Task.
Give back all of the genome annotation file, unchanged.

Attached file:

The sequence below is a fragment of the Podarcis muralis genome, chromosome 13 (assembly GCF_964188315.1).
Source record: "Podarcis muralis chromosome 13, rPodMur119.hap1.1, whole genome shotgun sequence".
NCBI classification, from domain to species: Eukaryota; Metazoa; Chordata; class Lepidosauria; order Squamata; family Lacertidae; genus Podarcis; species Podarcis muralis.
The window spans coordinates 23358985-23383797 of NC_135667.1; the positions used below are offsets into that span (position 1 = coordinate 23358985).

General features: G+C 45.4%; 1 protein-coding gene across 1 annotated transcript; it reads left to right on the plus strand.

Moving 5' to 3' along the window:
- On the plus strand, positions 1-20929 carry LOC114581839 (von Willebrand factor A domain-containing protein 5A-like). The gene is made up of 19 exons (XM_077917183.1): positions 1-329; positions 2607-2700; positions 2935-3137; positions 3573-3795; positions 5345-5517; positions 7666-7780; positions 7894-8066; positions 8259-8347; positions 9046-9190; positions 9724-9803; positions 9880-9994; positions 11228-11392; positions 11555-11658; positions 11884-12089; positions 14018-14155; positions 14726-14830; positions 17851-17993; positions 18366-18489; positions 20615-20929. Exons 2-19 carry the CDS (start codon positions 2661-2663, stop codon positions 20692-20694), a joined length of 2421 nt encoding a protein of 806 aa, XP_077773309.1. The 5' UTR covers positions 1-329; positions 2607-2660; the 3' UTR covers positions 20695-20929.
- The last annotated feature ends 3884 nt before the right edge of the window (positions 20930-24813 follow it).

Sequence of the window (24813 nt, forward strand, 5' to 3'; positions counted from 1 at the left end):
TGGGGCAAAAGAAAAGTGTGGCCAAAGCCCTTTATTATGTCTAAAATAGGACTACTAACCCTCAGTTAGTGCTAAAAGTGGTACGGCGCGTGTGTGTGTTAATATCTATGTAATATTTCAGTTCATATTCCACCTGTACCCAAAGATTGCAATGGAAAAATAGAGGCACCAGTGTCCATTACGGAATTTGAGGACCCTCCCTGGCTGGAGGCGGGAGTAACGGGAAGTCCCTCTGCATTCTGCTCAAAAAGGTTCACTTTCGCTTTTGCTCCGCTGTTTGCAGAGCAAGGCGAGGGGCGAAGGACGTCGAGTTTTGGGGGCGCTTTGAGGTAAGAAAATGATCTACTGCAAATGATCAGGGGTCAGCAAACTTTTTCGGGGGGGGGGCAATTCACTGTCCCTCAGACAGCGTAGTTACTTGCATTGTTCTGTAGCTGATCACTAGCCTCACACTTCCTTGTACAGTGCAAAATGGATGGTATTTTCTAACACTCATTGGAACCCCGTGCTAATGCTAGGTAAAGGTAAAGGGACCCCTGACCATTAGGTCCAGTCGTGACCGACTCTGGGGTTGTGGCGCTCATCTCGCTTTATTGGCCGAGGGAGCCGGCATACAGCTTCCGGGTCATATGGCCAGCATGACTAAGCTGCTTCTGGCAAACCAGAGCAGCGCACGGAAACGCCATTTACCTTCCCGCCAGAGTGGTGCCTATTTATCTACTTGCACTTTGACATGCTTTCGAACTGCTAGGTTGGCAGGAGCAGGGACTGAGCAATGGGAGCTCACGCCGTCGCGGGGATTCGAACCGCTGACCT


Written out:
The sequence below is a fragment of the Podarcis muralis genome, chromosome 13 (assembly GCF_964188315.1).
Source record: "Podarcis muralis chromosome 13, rPodMur119.hap1.1, whole genome shotgun sequence".
NCBI classification, from domain to species: Eukaryota; Metazoa; Chordata; class Lepidosauria; order Squamata; family Lacertidae; genus Podarcis; species Podarcis muralis.
The window spans coordinates 23358985-23383797 of NC_135667.1; the positions used below are offsets into that span (position 1 = coordinate 23358985).

General features: G+C 45.4%; 1 protein-coding gene across 1 annotated transcript; it reads left to right on the plus strand.

Moving 5' to 3' along the window:
- On the plus strand, positions 1-20929 carry LOC114581839 (von Willebrand factor A domain-containing protein 5A-like). The gene is made up of 19 exons (XM_077917183.1): positions 1-329; positions 2607-2700; positions 2935-3137; positions 3573-3795; positions 5345-5517; positions 7666-7780; positions 7894-8066; positions 8259-8347; positions 9046-9190; positions 9724-9803; positions 9880-9994; positions 11228-11392; positions 11555-11658; positions 11884-12089; positions 14018-14155; positions 14726-14830; positions 17851-17993; positions 18366-18489; positions 20615-20929. Exons 2-19 carry the CDS (start codon positions 2661-2663, stop codon positions 20692-20694), a joined length of 2421 nt encoding a protein of 806 aa, XP_077773309.1. The 5' UTR covers positions 1-329; positions 2607-2660; the 3' UTR covers positions 20695-20929.
- The last annotated feature ends 3884 nt before the right edge of the window (positions 20930-24813 follow it).

Sequence of the window (24813 nt, forward strand, 5' to 3'; positions counted from 1 at the left end):
TGGGGCAAAAGAAAAGTGTGGCCAAAGCCCTTTATTATGTCTAAAATAGGACTACTAACCCTCAGTTAGTGCTAAAAGTGGTACGGCGCGTGTGTGTGTTAATATCTATGTAATATTTCAGTTCATATTCCACCTGTACCCAAAGATTGCAATGGAAAAATAGAGGCACCAGTGTCCATTACGGAATTTGAGGACCCTCCCTGGCTGGAGGCGGGAGTAACGGGAAGTCCCTCTGCATTCTGCTCAAAAAGGTTCACTTTCGCTTTTGCTCCGCTGTTTGCAGAGCAAGGCGAGGGGCGAAGGACGTCGAGTTTTGGGGGCGCTTTGAGGTAAGAAAATGATCTACTGCAAATGATCAGGGGTCAGCAAACTTTTTCGGGGGGGGGGCAATTCACTGTCCCTCAGACAGCGTAGTTACTTGCATTGTTCTGTAGCTGATCACTAGCCTCACACTTCCTTGTACAGTGCAAAATGGATGGTATTTTCTAACACTCATTGGAACCCCGTGCTAATGCTAGGTAAAGGTAAAGGGACCCCTGACCATTAGGTCCAGTCGTGACCGACTCTGGGGTTGTGGCGCTCATCTCGCTTTATTGGCCGAGGGAGCCGGCATACAGCTTCCGGGTCATATGGCCAGCATGACTAAGCTGCTTCTGGCAAACCAGAGCAGCGCACGGAAACGCCATTTACCTTCCCGCCAGAGTGGTGCCTATTTATCTACTTGCACTTTGACATGCTTTCGAACTGCTAGGTTGGCAGGAGCAGGGACTGAGCAATGGGAGCTCACGCCGTCGCGGGGATTCGAACCGCTGACCT